reply to post by idunno12
Just read your post, no one should be offended your just asking questions, so here are some answers.
I used to work in a nuclear plant, with spent fuel rods, so I guess that probobly gives me some rather more experience than most.
Radiation in nearly any form is a partical. Its like a tiny dust mote. It gets on your skin or clothing, and stays there until it is removed, or is
absorbed into the skin. It is miniscule, nearly microscopic, thats why it can be easily transferred by wind, rain, or steam etc. Particals are very
hard to pinpoint even with a hand held detector. People who have come in contact with radiation particals can carry them in several ways-on thier
clothing, hair, skin, or other items on thier person. This is when those particals can be transferred from one person to another, by touching the
infected person, and having the particals rub off onto your person. In this form it is not a disease, its an object that is transferable.
Once a partical/ or particals has absorbed into the skin, that person is literally radioactive. (This is what happens with radioactive chemo, and
certain stress tests-many people who have had treatments will set off the radiation detectors at air ports or other places, and often carry an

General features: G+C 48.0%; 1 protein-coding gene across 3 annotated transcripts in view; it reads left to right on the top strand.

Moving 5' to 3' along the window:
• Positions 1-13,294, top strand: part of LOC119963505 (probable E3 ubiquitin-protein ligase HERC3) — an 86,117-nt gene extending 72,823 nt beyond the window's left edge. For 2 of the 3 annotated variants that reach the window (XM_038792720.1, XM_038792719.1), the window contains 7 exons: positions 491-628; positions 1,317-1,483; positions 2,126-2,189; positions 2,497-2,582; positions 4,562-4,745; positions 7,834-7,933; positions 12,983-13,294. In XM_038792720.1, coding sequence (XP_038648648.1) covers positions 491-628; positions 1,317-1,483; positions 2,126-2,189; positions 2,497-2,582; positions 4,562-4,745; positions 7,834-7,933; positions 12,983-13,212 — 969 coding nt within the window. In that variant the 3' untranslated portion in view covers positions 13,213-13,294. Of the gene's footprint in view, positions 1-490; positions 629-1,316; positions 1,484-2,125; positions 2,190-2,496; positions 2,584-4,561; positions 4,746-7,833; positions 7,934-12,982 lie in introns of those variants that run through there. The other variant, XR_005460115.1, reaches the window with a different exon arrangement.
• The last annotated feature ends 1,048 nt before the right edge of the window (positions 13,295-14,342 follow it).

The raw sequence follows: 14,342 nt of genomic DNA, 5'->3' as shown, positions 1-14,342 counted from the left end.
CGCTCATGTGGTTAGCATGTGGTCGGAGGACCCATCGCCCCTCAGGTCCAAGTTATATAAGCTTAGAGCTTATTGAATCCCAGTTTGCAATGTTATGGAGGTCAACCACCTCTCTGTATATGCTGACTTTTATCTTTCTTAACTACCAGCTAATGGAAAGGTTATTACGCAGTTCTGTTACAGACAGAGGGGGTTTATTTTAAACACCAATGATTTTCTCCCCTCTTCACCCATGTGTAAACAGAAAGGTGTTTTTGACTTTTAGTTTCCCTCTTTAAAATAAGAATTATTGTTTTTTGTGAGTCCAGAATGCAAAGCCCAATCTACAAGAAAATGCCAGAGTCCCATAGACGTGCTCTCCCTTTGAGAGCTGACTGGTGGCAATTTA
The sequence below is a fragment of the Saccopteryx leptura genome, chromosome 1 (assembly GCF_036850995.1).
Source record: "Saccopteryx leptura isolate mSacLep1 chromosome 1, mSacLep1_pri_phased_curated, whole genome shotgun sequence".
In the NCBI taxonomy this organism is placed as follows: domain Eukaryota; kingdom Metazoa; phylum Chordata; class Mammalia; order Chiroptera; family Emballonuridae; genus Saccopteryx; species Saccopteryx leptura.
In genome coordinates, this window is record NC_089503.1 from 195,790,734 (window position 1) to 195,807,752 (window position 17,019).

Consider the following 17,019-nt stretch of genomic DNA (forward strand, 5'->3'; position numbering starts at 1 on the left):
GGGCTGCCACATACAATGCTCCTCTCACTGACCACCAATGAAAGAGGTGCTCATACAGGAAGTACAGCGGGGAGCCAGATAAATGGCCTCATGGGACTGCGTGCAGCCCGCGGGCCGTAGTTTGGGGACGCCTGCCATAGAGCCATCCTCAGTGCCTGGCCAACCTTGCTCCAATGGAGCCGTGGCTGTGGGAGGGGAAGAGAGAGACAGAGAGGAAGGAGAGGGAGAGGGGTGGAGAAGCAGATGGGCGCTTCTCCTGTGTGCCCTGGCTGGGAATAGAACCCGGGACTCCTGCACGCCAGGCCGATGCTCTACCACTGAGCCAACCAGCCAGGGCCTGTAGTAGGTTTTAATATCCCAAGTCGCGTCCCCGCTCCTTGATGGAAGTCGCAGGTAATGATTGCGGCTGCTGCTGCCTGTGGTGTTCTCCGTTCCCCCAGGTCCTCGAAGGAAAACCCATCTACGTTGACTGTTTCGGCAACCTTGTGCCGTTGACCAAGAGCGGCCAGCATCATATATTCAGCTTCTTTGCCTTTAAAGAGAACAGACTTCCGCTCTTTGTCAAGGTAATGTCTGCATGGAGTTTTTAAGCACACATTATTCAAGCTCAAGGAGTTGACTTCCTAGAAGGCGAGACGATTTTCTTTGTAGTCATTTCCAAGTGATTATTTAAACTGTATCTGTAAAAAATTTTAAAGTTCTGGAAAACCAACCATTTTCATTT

identifying card that describes their treatment, and the resulting radiation readings). Once that person is radioactive, they can no longer transfer
the radiation to another person, as long as they no longer have any particals on thier skin or clothing. The amount of radiation the person gives off
is in direct correlation to the amount of exposure they have had. By the time someone exposed to radiation would emit a lethal or sickening dose to
another person just by being in close proximity, the exposed person would probobly be near death, or have already passed away.
Radiation sickness is called a sickness because it is nearly none transferable. Once a person is sick from radiation exposure the radiation particals
have already entered thier body, the result is they are sick, not diseased as one would think of say for instance the flu. It doesnt work that
Ways to reduce exposure:
1) dont come in contact with it in the first place(kinda goes without saying.
2) If you do come in contact with radiation particals wash throughally IN A SHOWER(not a bath) with soap and water, and get tested with a hand held
3) Stay in doors during fallout.Without the oppurtunity to come in contact with radioactive particals, you greatly reduce the chances of picking up
4) For those of you who have to work out doors, shower immediately upon coming inside to lessen the chances of particals remaining on your skin.
Just a note: Those bright yellow suits you see on folks working in radioactive areas- they are made from a fiber much like a HEPA filter. They have
a tight enough weave to prevent particals from getting on your skin. There isa specific way to remove them-from the top down so that everythng falls
off away from your skin.
Hope this helps